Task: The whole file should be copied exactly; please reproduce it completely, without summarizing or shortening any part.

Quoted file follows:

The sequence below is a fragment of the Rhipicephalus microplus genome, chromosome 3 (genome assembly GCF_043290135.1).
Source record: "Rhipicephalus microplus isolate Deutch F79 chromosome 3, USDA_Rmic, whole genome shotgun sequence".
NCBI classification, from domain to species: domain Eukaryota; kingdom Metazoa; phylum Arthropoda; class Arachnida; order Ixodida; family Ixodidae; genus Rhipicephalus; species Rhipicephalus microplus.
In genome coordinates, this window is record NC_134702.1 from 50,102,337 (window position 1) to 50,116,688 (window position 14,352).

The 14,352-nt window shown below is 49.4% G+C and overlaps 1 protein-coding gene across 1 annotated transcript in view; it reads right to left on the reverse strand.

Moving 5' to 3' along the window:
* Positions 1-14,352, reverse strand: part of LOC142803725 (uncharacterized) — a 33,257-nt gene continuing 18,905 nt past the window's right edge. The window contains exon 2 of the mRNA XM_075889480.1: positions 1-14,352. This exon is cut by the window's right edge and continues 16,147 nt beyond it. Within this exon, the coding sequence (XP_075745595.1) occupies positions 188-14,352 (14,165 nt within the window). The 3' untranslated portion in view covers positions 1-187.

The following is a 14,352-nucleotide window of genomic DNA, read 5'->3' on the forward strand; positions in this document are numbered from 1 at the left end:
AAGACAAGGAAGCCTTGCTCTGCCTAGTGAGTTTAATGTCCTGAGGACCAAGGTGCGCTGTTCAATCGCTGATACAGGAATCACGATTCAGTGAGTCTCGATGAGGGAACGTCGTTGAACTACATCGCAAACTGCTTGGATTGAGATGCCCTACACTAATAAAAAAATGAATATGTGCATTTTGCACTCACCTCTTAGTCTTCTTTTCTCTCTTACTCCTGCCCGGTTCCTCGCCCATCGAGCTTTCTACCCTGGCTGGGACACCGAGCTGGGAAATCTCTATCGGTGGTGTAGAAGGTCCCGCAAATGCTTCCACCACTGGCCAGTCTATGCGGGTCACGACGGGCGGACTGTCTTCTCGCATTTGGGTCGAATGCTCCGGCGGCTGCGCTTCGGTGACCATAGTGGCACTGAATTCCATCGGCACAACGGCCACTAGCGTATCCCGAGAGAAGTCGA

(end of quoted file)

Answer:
The sequence below is a fragment of the Rhipicephalus microplus genome, chromosome 3 (genome assembly GCF_043290135.1).
Source record: "Rhipicephalus microplus isolate Deutch F79 chromosome 3, USDA_Rmic, whole genome shotgun sequence".
NCBI classification, from domain to species: domain Eukaryota; kingdom Metazoa; phylum Arthropoda; class Arachnida; order Ixodida; family Ixodidae; genus Rhipicephalus; species Rhipicephalus microplus.
In genome coordinates, this window is record NC_134702.1 from 50,102,337 (window position 1) to 50,116,688 (window position 14,352).

The 14,352-nt window shown below is 49.4% G+C and overlaps 1 protein-coding gene across 1 annotated transcript in view; it reads right to left on the reverse strand.

Moving 5' to 3' along the window:
* Positions 1-14,352, reverse strand: part of LOC142803725 (uncharacterized) — a 33,257-nt gene continuing 18,905 nt past the window's right edge. The window contains exon 2 of the mRNA XM_075889480.1: positions 1-14,352. This exon is cut by the window's right edge and continues 16,147 nt beyond it. Within this exon, the coding sequence (XP_075745595.1) occupies positions 188-14,352 (14,165 nt within the window). The 3' untranslated portion in view covers positions 1-187.

The following is a 14,352-nucleotide window of genomic DNA, read 5'->3' on the forward strand; positions in this document are numbered from 1 at the left end:
AAGACAAGGAAGCCTTGCTCTGCCTAGTGAGTTTAATGTCCTGAGGACCAAGGTGCGCTGTTCAATCGCTGATACAGGAATCACGATTCAGTGAGTCTCGATGAGGGAACGTCGTTGAACTACATCGCAAACTGCTTGGATTGAGATGCCCTACACTAATAAAAAAATGAATATGTGCATTTTGCACTCACCTCTTAGTCTTCTTTTCTCTCTTACTCCTGCCCGGTTCCTCGCCCATCGAGCTTTCTACCCTGGCTGGGACACCGAGCTGGGAAATCTCTATCGGTGGTGTAGAAGGTCCCGCAAATGCTTCCACCACTGGCCAGTCTATGCGGGTCACGACGGGCGGACTGTCTTCTCGCATTTGGGTCGAATGCTCCGGCGGCTGCGCTTCGGTGACCATAGTGGCACTGAATTCCATCGGCACAACGGCCACTAGCGTATCCCGAGAGAAGTCGA